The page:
Two new high-profile campaigns are set to highlight the barriers that disabled people face when trying to use public transport.
The A2BForAll campaign which has been backed by several leading disabled people’s organisations, published research this week showing that more than half of disabled users have felt discriminated against when trying to access public transport.
More than half of the 200 disabled people questioned said they had been forced to find other ways to travel because of the treatment they received on public transport.
The campaign, headed by Baroness [Tanni] Grey-Thompson, wants the government to appoint a regulator – funded by the transport industry – to improve staff training, and keep a central register of complaints that would play a key part in awarding public transport franchises.
The campaign has grown out of legal action being taken by 16 disabled people in Darlington against the bus company Arriva North East (ANE).
Gordon Pybus, chair of Darlington Association on Disability, which has supported them in their legal action and backs the campaign, said accessible public transport was vital with the government reforming the benefits system and calling for more disabled people to find work, particularly with many likely to lose their Motability vehicles because of disability living allowance reform.
He said: “To allow us to do that, we must have a transport infrastructure that is really accessible for all disabled people.”
The Liberal Democrat transport minister Norman Baker said: “While a regulator might look superficially attractive, it could cause duplication with work already being done by Passenger Focus [the rail watchdog]and Bus Users UK [the bus passengers’ organisation], and it will almost certainly add to costs.”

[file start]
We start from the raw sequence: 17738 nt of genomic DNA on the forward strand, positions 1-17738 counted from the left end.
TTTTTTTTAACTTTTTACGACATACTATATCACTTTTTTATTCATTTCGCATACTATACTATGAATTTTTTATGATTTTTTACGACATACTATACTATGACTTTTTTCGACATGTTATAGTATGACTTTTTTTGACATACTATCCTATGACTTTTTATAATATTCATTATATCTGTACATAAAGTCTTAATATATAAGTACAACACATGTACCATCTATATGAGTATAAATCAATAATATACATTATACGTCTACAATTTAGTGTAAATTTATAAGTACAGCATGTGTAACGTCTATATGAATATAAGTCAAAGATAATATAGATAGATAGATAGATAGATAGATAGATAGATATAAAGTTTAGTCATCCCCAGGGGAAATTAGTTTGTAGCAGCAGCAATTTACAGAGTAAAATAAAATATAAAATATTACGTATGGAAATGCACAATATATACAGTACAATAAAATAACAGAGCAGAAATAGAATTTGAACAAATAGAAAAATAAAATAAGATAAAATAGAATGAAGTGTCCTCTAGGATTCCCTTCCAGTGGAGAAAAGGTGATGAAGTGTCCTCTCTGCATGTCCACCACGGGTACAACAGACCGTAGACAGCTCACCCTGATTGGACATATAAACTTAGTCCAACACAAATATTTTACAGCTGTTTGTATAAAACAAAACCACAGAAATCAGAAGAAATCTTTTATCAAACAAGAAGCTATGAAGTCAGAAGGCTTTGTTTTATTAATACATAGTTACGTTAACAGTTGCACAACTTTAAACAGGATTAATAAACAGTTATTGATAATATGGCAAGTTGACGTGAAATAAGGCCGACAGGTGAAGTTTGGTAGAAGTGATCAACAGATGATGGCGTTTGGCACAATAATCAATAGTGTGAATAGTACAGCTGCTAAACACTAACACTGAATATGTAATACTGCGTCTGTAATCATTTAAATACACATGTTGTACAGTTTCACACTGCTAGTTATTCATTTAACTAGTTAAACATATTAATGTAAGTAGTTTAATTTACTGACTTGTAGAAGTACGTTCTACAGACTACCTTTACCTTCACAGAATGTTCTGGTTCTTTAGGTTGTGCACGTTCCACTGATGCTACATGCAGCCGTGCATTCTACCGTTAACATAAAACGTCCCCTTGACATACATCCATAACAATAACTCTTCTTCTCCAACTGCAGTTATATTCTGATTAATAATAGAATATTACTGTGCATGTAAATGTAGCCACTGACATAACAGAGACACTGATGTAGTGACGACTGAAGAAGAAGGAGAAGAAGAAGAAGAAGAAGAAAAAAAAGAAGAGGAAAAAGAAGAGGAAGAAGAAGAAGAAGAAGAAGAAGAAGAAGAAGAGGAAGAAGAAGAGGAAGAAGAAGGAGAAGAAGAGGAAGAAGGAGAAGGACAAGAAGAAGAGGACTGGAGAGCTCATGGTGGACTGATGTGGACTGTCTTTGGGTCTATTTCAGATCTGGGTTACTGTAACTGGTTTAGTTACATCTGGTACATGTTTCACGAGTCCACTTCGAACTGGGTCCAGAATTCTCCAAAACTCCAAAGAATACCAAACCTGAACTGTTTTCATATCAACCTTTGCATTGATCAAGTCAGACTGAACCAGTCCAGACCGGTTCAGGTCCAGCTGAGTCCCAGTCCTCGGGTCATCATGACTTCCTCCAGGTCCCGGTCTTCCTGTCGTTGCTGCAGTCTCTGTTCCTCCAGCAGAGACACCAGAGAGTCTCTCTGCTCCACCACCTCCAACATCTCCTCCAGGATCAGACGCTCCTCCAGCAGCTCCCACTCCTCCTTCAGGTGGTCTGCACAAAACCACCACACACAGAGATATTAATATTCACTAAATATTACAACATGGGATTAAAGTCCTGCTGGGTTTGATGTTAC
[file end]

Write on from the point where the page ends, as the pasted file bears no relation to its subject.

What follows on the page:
A2BForAll is also being backed by user-led charities Transport For All, Trafford Centre for Independent Living, and Derbyshire Coalition for Inclusive Living, and is funded by legal firm Unity Law.
They hope to secure more than 100,000 signatures on a petition backing the demands, so the issue can be debated by MPs.
Channel 4 News has also launched its own campaign, to investigate the state of accessible public transport in the lead-up to the London 2012 Olympics and Paralympics.
Channel 4 News wants its No Go Britain campaign to build up a comprehensive picture by asking disabled viewers for their experiences.
Alison Walsh, Channel 4’s disability advisor, said: “The stories that the Channel 4 News team reveal, and the picture they build across the country, should form the basis for serious discussion about how we can improve the system for disabled users.”
Baroness Grey-Thompson told Channel 4 News that she had been forced to crawl off a train earlier this year because there were no staff on the platform to receive her late-night train.
She said: “I think as a disabled person travelling, you always have an element of fear or just feeling very uncomfortable, of panic, of wondering whether you’re going to get off.”
She said she wanted to see many more disabled people using public transport, but “unless there are some massive changes – not only to the equipment but to staff training – we’re not going to get more disabled people using public transport”.
Baker said his department was “working hard to ensure that all transport staff have the appropriate disability awareness training”, and has supported a disability awareness training module for the bus industry. About two-thirds of bus drivers have now had awareness training, he said.
He added: “We recommend that transport operators involve disabled people themselves in developing the training, and that both front line and management staff are trained and their skills regularly updated.”
28 March 2012